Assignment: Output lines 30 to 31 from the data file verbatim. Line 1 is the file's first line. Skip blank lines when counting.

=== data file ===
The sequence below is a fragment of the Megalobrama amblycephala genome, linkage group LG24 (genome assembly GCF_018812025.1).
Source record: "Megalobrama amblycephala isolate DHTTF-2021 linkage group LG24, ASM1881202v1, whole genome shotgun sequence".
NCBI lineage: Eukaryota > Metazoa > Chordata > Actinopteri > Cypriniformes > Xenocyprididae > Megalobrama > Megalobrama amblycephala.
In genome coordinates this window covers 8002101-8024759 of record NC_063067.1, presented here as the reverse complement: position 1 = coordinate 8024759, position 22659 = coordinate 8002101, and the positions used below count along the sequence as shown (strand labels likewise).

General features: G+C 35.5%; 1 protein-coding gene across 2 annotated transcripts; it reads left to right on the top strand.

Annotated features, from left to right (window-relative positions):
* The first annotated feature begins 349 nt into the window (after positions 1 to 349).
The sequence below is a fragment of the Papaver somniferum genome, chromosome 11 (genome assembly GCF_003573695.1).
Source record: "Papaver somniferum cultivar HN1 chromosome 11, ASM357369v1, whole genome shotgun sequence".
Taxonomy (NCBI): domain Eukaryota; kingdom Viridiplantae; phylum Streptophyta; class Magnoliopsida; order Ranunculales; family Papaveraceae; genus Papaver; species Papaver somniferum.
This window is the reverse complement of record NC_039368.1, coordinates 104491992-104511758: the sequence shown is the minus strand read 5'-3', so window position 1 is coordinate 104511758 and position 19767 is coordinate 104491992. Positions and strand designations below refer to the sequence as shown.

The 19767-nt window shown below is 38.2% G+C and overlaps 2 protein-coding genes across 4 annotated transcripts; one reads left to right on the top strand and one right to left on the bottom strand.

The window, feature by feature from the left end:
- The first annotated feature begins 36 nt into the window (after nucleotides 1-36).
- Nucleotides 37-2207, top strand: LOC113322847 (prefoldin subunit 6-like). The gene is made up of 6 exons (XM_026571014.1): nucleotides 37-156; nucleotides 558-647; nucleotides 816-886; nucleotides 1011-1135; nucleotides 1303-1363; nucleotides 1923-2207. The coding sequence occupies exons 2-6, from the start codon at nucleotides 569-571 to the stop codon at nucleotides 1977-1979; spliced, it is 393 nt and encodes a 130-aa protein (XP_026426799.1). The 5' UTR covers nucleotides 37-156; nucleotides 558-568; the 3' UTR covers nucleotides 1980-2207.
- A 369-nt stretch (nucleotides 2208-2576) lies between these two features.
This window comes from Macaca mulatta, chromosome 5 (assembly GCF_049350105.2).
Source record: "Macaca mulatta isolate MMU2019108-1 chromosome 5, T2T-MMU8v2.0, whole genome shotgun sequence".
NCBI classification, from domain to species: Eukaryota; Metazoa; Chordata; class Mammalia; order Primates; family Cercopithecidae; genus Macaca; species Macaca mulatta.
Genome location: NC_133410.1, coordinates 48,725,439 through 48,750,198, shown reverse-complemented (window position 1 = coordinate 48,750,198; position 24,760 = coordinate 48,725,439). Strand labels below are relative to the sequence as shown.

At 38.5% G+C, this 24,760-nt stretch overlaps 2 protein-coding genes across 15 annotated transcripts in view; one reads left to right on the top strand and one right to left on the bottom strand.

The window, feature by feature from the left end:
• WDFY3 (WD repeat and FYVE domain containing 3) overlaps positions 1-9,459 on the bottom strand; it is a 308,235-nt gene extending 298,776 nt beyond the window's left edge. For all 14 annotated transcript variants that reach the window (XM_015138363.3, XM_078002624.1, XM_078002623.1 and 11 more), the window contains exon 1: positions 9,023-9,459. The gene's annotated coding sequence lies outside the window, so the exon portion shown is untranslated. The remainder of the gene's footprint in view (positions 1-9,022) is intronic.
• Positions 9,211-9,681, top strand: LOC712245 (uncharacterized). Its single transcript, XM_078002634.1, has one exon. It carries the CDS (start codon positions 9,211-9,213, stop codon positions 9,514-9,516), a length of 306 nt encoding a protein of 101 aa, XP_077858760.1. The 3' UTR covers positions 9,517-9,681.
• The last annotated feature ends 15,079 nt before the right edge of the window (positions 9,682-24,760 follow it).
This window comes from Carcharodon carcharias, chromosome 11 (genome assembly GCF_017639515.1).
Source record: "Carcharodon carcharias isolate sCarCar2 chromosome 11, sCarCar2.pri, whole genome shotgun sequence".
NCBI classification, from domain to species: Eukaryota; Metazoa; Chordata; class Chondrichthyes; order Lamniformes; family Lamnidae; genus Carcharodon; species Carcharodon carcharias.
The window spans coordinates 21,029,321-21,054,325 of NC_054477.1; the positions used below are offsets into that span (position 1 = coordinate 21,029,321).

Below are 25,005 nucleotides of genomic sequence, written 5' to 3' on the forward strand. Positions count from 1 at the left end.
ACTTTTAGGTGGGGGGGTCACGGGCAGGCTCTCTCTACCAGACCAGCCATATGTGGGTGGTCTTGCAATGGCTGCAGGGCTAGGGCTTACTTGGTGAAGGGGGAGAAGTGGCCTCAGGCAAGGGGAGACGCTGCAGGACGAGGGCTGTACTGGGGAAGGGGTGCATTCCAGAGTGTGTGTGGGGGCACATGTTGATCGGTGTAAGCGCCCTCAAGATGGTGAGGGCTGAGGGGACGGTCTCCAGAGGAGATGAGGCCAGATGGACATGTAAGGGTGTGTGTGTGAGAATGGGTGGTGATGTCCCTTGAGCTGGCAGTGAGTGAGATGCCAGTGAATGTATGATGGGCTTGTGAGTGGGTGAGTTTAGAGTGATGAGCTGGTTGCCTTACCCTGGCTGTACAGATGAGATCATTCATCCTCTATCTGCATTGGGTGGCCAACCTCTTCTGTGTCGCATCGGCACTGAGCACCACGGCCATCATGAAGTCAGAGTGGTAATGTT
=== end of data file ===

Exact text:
Below are 25,005 nucleotides of genomic sequence, written 5' to 3' on the forward strand. Positions count from 1 at the left end.
ACTTTTAGGTGGGGGGGTCACGGGCAGGCTCTCTCTACCAGACCAGCCATATGTGGGTGGTCTTGCAATGGCTGCAGGGCTAGGGCTTACTTGGTGAAGGGGGAGAAGTGGCCTCAGGCAAGGGGAGACGCTGCAGGACGAGGGCTGTACTGGGGAAGGGGTGCATTCCAGAGTGTGTGTGGGGGCACATGTTGATCGGTGTAAGCGCCCTCAAGATGGTGAGGGCTGAGGGGACGGTCTCCAGAGGAGATGAGGCCAGATGGACATGTAAGGGTGTGTGTGTGAGAATGGGTGGTGATGTCCCTTGAGCTGGCAGTGAGTGAGATGCCAGTGAATGTATGATGGGCTTGTGAGTGGGTGAGTTTAGAGTGATGAGCTGGTTGCCTTACCCTGGCTGTACAGATGAGATCATTCATCCTCTATCTGCATTGGGTGGCCAACCTCTTCTGTGTCGCATCGGCACTGAGCACCACGGCCATCATGAAGTCAGAGTGGTAATGTT